Professional Military Education (PME) covers a wide range of activities. In one sense it refers to a plethora of training, continuing education, and other activities designed to provide development to members of the military at various points in their career and to prepare them for the next level of responsibilities. The U.S. military requires professional education for both officers and enlisted personnel and its form, content, and objective varies across rank, service, and military role. But what is its overarching purpose? Why do we invest so much in this effort?
It is oft quoted in numerous aphorisms and proverbs that we should learn from the past. According to Napoléon Bonaparte’s last maxim, in his Maximes de Guerre de Napoléon, one should “Lisez, relisez les campagnes d’Alexandre, Annibal, César, Gustave, Turenne, Eugène, et de Frédéric; modelez-vous sur eux; voilà le seul moyen de devenir grand capitaine, et de surprendre les secrets de l’art de la guerre” [“Read, reread the campaigns of Alexander the Great, Hannibal, Julius Caesar, Gustavus Adolphus, Vicomte of Turenne, Prince Eugene of Savoy and Frederick the Great; model yourself on them; that there is the only way to become a great commander, and to obtain the secrets of the art of war.”]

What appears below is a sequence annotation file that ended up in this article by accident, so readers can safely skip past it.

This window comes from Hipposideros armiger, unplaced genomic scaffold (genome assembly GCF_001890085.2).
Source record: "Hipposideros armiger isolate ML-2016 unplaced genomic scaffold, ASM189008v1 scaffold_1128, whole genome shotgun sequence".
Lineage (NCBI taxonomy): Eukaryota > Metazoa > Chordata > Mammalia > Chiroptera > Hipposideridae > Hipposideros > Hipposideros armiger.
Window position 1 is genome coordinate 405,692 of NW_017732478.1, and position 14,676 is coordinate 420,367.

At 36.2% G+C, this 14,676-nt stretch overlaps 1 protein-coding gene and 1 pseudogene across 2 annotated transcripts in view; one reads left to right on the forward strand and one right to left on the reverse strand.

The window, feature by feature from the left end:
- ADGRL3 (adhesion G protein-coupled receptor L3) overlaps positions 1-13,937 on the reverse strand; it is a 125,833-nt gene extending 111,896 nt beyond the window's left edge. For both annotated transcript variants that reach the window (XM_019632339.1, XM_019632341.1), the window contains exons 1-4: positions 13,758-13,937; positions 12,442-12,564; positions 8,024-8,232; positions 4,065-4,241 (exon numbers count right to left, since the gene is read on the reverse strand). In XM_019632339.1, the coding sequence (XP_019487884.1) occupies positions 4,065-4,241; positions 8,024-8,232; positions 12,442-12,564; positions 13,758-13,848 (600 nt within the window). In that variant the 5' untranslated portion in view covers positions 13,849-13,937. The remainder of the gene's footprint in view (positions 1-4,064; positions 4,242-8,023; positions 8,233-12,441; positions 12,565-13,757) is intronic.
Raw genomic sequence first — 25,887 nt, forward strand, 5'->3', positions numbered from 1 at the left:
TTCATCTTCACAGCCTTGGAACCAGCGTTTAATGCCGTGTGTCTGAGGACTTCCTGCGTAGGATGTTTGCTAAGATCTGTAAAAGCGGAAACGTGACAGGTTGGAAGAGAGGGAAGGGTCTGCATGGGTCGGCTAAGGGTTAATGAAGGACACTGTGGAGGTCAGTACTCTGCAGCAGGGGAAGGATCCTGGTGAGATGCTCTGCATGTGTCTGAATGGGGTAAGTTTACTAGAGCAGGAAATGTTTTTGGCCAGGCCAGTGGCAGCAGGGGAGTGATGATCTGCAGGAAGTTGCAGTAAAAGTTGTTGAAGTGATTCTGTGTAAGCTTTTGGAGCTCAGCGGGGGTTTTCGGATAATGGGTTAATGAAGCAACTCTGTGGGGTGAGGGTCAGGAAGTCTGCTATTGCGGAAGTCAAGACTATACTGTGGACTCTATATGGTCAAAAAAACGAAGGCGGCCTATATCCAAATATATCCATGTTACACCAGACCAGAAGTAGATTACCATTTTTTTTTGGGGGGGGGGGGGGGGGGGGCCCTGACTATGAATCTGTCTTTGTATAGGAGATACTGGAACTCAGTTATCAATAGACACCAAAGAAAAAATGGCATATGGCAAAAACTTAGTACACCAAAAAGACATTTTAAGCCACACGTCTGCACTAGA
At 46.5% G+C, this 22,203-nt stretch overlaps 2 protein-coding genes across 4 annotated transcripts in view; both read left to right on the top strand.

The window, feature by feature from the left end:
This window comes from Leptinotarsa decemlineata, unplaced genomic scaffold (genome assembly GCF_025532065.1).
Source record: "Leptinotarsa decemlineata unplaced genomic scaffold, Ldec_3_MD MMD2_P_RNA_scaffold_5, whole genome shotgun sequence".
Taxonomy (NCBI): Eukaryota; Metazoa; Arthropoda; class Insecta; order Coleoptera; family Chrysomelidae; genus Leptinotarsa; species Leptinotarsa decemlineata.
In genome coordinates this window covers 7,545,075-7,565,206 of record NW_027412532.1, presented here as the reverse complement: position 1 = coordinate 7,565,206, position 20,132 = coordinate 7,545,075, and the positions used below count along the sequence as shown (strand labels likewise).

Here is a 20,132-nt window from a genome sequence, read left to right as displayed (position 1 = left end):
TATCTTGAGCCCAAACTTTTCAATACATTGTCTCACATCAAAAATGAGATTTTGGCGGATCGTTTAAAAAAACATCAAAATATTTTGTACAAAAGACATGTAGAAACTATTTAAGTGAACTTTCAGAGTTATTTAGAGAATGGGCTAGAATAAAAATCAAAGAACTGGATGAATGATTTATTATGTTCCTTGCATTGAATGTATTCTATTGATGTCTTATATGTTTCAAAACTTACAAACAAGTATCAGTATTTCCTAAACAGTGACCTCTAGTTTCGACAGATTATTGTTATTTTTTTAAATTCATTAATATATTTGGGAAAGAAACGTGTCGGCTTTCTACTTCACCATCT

Success will largely hinge on the willingness of the various services (critical thinking is important in all domains) to make significant changes. This is a goal that may be even more elusive than increased funding, however. If that is so, then the product of the U.S. professional military education programs will continue to be largely the result of the quality going in and luck in who facilitates instruction, thus remaining inconsistent.